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What is a ccj?
A CCJ is a County Court Order which can be made against your company to enforce debt repayment. Receiving a CCJ is worrying for many directors and it can have serious ramifications if left unpaid after 30 days.
What are my options
If your company has received a CCJ and you are unsure of what you need to do, here are some options that may be available to you!
Apply to have it set-aside
Appeal the CCJ
Pay the CCJ in full within 30 days
Pay the CCJ after more than 30 days
Refuse to pay the CCJ
Consider finance options
Creditors Voluntary Liquidation
Allow creditors to wind-up company
If your business is faced with a CCJ, the whole situation can be daunting. At Business Helpline our insolvency practitioner has a wealth of experience to keep your business on track. Get in touch with our team who will be able to assist you implement the best solution based on your situation.
How much debt does your business have?
More County Court Judgement (CCJ) FAQs
You have 14 days to get the N9A or N9B form returned to your creditors. The exact deadline will depend on what the court has requested on the form. If you need more time and cannot reply via post, you should be able to get in touch online. They key is to act early in responding to a CCJ.
If you did not return the form in time, you could be asked to pay
back more at a faster rate. Equally, you might feel as though the initial repayment requests could cause you some strain. In either case, you could either:
Request a change to the payment terms
Ask to have the CCJ cancelled or ‘set aside’, if you feel it should not have happened
Under court rules called the pre-action protocol for debt claims, the court expects people to do all they can to avoid court action. It expects both you and the creditor to give each other a reasonable amount of information so that each side can understand the other’s position.
It also expects you to try to reach an agreement to avoid court action if you can. If you are not sure that the creditor has acted properly, contact us for advice. See our Pre-action protocol in the County Court fact sheet for more information.
A CCJ is a serious matter and can have severe consequences if left unpaid. You
should expect the situation to escalate quickly towards some form of enforcement such as:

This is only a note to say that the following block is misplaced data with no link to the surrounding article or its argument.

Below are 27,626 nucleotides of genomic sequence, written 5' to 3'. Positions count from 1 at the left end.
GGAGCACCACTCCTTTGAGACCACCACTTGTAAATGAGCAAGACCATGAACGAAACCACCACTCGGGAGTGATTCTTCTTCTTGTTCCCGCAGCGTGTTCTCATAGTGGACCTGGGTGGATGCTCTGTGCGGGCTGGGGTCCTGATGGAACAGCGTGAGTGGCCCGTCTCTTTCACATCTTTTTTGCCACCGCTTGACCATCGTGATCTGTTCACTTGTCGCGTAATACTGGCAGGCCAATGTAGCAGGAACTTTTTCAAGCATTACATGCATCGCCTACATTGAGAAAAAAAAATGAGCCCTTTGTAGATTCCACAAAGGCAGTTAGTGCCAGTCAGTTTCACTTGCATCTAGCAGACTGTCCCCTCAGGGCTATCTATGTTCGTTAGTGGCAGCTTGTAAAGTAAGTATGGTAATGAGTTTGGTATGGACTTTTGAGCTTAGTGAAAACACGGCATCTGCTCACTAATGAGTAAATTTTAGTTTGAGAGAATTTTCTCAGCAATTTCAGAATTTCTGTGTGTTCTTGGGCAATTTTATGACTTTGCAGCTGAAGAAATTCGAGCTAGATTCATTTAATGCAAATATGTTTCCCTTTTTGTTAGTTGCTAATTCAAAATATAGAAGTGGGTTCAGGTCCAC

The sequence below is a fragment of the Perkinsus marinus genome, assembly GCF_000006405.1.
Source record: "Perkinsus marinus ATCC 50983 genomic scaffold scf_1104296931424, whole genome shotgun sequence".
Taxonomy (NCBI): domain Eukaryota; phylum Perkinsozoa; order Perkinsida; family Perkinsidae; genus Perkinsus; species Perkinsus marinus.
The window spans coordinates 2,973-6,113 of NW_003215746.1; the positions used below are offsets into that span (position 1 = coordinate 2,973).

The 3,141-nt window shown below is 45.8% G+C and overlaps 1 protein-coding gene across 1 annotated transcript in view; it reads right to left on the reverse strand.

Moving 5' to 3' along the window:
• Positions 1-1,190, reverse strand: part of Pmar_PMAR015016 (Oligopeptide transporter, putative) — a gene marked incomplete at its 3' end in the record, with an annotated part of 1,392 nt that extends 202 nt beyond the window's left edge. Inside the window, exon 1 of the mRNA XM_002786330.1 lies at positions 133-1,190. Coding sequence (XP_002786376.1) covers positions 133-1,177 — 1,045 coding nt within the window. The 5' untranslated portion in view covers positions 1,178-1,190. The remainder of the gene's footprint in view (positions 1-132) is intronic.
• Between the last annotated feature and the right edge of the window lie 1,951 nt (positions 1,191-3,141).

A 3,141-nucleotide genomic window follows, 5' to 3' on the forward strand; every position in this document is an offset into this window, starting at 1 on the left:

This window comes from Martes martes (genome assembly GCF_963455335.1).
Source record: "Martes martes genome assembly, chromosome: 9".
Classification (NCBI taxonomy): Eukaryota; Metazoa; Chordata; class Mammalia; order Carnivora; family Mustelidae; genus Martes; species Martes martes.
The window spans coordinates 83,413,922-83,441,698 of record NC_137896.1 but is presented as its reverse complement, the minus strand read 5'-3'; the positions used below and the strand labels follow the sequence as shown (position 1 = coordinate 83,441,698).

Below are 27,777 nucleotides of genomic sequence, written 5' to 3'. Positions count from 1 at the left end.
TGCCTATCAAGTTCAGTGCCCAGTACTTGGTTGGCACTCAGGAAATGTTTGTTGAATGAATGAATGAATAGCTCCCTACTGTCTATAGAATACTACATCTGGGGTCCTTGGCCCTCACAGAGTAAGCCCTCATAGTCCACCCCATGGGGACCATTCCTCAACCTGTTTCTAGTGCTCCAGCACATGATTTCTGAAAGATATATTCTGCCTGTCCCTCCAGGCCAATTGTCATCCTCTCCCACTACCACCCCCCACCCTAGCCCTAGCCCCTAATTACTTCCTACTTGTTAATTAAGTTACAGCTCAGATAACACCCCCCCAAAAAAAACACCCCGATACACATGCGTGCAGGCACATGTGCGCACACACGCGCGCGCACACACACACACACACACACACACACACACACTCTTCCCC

Third Party Debt Order
Attachment to earnings order
Winding up petition
If your CCJ remains unpaid, this
could be used as a platform for further action, such as bailiffs or a compulsory liquidation. Failure to pay your CCJ could present your company as being ‘insolvent’ and may lead to a winding up petition.
If you believe your company may be insolvent or in financial distress, you should
contact a licensed insolvency practitioner who will be able to assess your situation further and consider viable options for the best route forward.
You can choose to appeal the CCJ if you feel that the amount put against your company is incorrect. This could be that you dispute the approximate figure of the debt lodged against your business, or you feel that the entire request it simply nonsensical. If you can prove either of these points in your favour, you may want to appeal your CCJ. An application to appeal the CCJ should be made within 21 days of the decision. If you win the appeal, the CCJ will be taken off the register and will have no impact on you or your limited company. If you are unsure which form to fill out, please speak with one of our debt advisors.
If a creditor has taken reasonable
A business will typically have 14 days to respond to the CCJ by completing the appropriate paperwork. You can request an extension of 14 days if necessary. Should you fail to respond to the CCJ, the court will issue the CCJ against your company.
Four forms should be included in a CCJ. These are the:
N1 – Claim form
N9 – Response pack
N9A – Admission (the amount requested)
N9B – Defence and counterclaim
Particulars of claim
An N1 form will specifically note how much you owe in a section called the ‘particulars of claim’. This area highlights what debt the is. If this is not present with the N1 form, it can be sent separately.
If your form does not include all of the information noted above, you should get
in touch with your creditor or court as
soon as you can.